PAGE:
India Inclusion in JP Morgan EM Bond Index

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India Inclusion in JP Morgan EM Bond Index Blog Image

What’s in today’s article?

  • Why in News?
  • Indian Bond Market - Challenges and Solutions
  • What is the JP Morgan Emerging Market Index?
  • What was JP Morgan’s Announcement?
  • Impact of IGBs Inclusion
  • Will Higher Inflows be a Concern for RBI?

Why in News?

  • India officially became part of JP Morgan's Government Bond Index-Emerging Markets (GBI-EM).
  • The inclusion is likely to bring nearly $20-25 billion into the country (over the next 10 months) and will help India manage its external finances and boost foreign exchange reserves and the rupee.

Indian Bond Market - Challenges and Solutions:

  • Importance of bond markets:
    • They are a boon for corporate bodies and government entities, providing a flexible and efficient way to raise capital.
    • One of the critical advantages for companies is the avoidance of equity dilution.
    • Moreover, the cost of capital is reduced as the interest expenses on debt instruments are tax-deductible, making it a more attractive option than other forms of financing.
  • India's bond market:
    • India's bond market is pivotal in the country's economic structure.
    • As of September 2023, the government bond market size stands impressively at $1.3 trillion, with corporate bonds at $0.6 trillion.
  • Challenges in Indian bond markets:
    • Narrow investment base,
    • Insufficient participation by foreign investors,
    • Virtually absent secondary market and
    • Private placement (a sale of stock shares or bonds to pre-selected investors and institutions rather than publicly on the open market).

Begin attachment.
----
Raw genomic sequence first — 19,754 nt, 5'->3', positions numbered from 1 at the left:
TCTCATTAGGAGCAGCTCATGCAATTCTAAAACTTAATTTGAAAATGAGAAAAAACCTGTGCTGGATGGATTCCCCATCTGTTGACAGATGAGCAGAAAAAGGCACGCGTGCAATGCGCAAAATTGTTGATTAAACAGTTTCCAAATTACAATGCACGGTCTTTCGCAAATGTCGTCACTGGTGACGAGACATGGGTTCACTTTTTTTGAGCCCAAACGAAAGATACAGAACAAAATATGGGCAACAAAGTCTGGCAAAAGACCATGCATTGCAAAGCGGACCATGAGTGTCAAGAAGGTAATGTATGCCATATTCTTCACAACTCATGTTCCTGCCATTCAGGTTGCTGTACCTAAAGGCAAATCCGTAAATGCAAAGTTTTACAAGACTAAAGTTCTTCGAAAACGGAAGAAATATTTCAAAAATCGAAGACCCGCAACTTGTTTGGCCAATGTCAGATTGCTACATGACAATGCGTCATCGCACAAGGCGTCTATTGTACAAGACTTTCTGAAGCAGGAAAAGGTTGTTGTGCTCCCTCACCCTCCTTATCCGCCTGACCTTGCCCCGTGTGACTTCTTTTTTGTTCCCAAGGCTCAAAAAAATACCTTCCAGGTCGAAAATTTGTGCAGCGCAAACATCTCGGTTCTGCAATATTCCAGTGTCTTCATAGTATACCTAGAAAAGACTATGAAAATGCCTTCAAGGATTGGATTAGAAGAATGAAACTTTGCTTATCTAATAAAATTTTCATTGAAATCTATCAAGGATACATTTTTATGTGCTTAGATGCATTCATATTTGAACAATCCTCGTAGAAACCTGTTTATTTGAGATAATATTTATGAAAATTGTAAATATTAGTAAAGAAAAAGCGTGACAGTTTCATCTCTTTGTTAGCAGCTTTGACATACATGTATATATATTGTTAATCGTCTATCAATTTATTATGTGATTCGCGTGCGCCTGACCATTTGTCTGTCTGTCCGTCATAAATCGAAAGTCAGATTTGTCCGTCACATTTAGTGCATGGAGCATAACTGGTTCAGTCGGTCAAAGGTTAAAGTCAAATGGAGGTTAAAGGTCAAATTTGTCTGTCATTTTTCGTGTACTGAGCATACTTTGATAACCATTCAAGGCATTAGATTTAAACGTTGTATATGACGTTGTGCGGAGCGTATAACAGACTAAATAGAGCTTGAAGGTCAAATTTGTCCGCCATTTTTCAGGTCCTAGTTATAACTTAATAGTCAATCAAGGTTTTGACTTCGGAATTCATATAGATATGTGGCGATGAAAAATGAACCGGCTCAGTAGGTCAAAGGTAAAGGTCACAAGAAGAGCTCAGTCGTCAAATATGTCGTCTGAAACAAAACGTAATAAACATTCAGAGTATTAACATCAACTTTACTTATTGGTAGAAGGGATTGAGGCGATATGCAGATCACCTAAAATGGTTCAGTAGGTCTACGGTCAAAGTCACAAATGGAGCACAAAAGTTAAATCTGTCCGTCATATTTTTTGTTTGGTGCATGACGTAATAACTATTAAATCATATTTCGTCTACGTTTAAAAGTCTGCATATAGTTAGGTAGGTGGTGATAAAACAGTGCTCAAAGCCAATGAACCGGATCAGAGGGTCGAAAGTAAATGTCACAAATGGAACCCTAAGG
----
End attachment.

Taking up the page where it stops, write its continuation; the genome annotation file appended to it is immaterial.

• Panacea:
    • Inclusion in the Global Indices
    • Presence of market makers on both buy and sell-side
    • No credit default swaps
    • Bonds bhi ‘Sahi Hain’: A marketing campaign which can catch the eyeballs of all the age groups of the society.
    • Credit enhancement frameworks
    • Incentivising the issuer

What is the JP Morgan Emerging Market Index?

  • Created in the early 1990s, it is the most widely referenced index for emerging market bonds and has become benchmarks for local market and corporate EM bonds.
  • It began with the issuance of the first Brady bond - denominated in U.S. dollars and issued by developing countries and backed by the U.S. Treasury bonds.
  • It has since expanded to include the GBI-EM (in 2005) and the Corporate Emerging Markets Bond Index (CEMBI).

What was JP Morgan’s Announcement?

  • JP Morgan has announced that it would include Indian Government Bonds (IGBs) to its emerging markets bond index (starting June 28, 2024).
  • There are 23 IGBs that meet the index eligibility criteria, with a combined notional value of approximately Rs 27 lakh crore or $330 billion.
  • Only IGBs designated under the Fully Accessible Route (FAR was introduced by the RBI in 2020 to enable non-residents to invest in specified Government of India dated securities) are index-eligible.

Impact of IGBs Inclusion:

  • India is expected to reach the maximum weight of 10% in the GBI-EM Global Diversified Index (GBI-EM GD).
  • A higher weightage will prompt global investors to allocate more funds (~ $ 2-3 billion flows to India every month) for investment in Indian debt.
  • It will not only result in lower risk premia, but will also help India to finance its fiscal and current account deficit (CAD).
  • It will also help India to enhance the liquidity and ownership base of government securities (G-secs; debt instruments issued by the central government to meet its fiscal needs).
  • The inclusion of certain Indian sovereign bonds will support a diversification of the investor base for Indian government securities.
  • It could help lower funding costs slightly, and support further development of domestic capital markets.

Will Higher Inflows be a Concern for RBI?

● This means, while higher inflows will boost the rupee, the RBI will have to use the instruments in its armoury to check the resultant inflationary pressures

Q.1. What is fiscal and current account deficit (CAD)?

While both CAD and fiscal deficit relate to a country's financial health, they operate in different spheres. CAD focuses on the trade balance between a country and the rest of the world, while fiscal deficit pertains to the government's budgetary situation.

Q.2. What do you mean by the credit default swap?

A credit default swap (CDS) is a contract between two parties in which one party purchases protection from another party against losses from the default of a borrower for a defined period of time.

Source: Indian govt bonds now part of JP Morgan's bond index. Here's what it means | IE